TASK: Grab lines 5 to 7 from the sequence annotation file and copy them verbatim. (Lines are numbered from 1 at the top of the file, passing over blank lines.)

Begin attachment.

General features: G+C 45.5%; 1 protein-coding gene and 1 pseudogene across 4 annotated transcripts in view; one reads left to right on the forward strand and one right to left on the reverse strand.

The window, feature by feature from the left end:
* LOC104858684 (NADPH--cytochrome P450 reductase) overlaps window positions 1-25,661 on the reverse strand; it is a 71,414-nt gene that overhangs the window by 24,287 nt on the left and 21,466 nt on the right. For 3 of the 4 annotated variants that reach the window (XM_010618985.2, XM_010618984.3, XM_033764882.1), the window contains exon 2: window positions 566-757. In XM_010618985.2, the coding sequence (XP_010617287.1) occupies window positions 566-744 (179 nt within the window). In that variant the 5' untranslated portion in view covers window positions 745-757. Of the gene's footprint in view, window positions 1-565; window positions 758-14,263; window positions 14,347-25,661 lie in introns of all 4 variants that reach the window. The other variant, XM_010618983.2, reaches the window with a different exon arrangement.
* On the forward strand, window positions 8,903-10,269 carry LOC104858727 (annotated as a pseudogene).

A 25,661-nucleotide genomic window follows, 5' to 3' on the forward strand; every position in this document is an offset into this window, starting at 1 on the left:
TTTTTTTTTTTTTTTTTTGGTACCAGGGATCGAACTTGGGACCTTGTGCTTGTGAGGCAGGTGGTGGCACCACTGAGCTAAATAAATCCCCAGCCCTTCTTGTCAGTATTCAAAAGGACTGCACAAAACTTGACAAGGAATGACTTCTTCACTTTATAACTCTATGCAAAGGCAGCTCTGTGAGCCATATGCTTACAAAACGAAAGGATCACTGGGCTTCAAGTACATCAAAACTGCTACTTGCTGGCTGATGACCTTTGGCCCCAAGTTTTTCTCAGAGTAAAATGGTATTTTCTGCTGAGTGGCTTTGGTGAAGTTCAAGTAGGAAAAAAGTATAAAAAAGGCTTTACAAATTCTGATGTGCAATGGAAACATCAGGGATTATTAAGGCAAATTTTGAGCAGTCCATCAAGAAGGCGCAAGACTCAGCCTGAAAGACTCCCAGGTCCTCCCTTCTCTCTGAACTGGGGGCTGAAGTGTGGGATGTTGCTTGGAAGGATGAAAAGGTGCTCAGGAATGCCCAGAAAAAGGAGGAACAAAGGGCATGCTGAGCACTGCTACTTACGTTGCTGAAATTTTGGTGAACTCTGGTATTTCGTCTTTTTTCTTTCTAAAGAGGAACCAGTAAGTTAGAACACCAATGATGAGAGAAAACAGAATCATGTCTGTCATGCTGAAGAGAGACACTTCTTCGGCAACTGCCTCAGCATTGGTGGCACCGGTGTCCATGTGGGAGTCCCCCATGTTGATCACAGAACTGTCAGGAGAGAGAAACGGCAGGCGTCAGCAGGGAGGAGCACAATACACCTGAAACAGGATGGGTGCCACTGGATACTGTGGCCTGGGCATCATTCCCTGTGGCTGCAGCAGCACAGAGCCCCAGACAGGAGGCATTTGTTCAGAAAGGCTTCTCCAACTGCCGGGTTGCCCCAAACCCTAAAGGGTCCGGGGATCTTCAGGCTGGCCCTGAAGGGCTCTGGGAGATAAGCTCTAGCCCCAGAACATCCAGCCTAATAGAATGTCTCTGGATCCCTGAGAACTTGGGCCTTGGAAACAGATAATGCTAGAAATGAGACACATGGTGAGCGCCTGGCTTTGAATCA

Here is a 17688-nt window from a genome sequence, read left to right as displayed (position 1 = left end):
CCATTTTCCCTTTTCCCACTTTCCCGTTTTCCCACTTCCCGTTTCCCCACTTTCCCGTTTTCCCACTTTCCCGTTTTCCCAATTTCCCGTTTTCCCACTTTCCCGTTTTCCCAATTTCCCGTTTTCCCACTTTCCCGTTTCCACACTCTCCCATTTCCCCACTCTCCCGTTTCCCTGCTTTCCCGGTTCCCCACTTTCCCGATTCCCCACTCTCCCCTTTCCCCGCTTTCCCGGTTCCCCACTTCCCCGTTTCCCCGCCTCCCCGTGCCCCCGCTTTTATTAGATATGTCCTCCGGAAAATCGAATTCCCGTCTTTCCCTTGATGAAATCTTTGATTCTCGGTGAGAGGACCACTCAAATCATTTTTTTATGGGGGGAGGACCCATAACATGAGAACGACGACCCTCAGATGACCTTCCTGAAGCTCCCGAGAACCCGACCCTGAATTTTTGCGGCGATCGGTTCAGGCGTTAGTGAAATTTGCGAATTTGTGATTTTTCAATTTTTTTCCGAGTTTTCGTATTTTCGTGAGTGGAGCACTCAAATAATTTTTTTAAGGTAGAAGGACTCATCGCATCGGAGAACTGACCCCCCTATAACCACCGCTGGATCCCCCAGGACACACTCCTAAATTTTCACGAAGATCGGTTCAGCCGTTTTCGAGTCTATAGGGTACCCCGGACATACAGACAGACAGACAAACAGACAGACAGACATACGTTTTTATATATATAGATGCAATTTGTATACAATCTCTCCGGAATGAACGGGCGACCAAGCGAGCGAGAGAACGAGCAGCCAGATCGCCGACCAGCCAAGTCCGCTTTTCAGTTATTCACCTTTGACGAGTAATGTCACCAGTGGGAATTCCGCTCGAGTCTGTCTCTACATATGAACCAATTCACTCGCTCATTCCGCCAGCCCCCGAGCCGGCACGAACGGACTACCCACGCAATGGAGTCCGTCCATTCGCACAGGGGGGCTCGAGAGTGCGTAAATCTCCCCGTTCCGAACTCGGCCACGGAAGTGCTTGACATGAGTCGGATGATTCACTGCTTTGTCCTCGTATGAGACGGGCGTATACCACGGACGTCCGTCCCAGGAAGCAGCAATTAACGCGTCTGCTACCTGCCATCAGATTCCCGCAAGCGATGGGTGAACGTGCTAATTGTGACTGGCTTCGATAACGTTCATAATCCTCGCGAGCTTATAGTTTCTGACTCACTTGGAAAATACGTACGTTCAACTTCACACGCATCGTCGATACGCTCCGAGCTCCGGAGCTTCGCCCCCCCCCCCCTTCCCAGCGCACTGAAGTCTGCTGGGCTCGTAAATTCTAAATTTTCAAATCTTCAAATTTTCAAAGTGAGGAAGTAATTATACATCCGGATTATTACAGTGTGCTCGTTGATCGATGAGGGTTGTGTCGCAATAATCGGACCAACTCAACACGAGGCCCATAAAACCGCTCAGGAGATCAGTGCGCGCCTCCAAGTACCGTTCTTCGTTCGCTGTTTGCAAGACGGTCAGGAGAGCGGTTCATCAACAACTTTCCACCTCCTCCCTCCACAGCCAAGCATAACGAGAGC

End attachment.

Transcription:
A 25,661-nucleotide genomic window follows, 5' to 3' on the forward strand; every position in this document is an offset into this window, starting at 1 on the left:
TTTTTTTTTTTTTTTTTTGGTACCAGGGATCGAACTTGGGACCTTGTGCTTGTGAGGCAGGTGGTGGCACCACTGAGCTAAATAAATCCCCAGCCCTTCTTGTCAGTATTCAAAAGGACTGCACAAAACTTGACAAGGAATGACTTCTTCACTTTATAACTCTATGCAAAGGCAGCTCTGTGAGCCATATGCTTACAAAACGAAAGGATCACTGGGCTTCAAGTACATCAAAACTGCTACTTGCTGGCTGATGACCTTTGGCCCCAAGTTTTTCTCAGAGTAAAATGGTATTTTCTGCTGAGTGGCTTTGGTGAAGTTCAAGTAGGAAAAAAGTATAAAAAAGGCTTTACAAATTCTGATGTGCAATGGAAACATCAGGGATTATTAAGGCAAATTTTGAGCAGTCCATCAAGAAGGCGCAAGACTCAGCCTGAAAGACTCCCAGGTCCTCCCTTCTCTCTGAACTGGGGGCTGAAGTGTGGGATGTTGCTTGGAAGGATGAAAAGGTGCTCAGGAATGCCCAGAAAAAGGAGGAACAAAGGGCATGCTGAGCACTGCTACTTACGTTGCTGAAATTTTGGTGAACTCTGGTATTTCGTCTTTTTTCTTTCTAAAGAGGAACCAGTAAGTTAGAACACCAATGATGAGAGAAAACAGAATCATGTCTGTCATGCTGAAGAGAGACACTTCTTCGGCAACTGCCTCAGCATTGGTGGCACCGGTGTCCATGTGGGAGTCCCCCATGTTGATCACAGAACTGTCAGGAGAGAGAAACGGCAGGCGTCAGCAGGGAGGAGCACAATACACCTGAAACAGGATGGGTGCCACTGGATACTGTGGCCTGGGCATCATTCCCTGTGGCTGCAGCAGCACAGAGCCCCAGACAGGAGGCATTTGTTCAGAAAGGCTTCTCCAACTGCCGGGTTGCCCCAAACCCTAAAGGGTCCGGGGATCTTCAGGCTGGCCCTGAAGGGCTCTGGGAGATAAGCTCTAGCCCCAGAACATCCAGCCTAATAGAATGTCTCTGGATCCCTGAGAACTTGGGCCTTGGAAACAGATAATGCTAGAAATGAGACACATGGTGAGCGCCTGGCTTTGAATCA

Here is a 17688-nt window from a genome sequence, read left to right as displayed (position 1 = left end):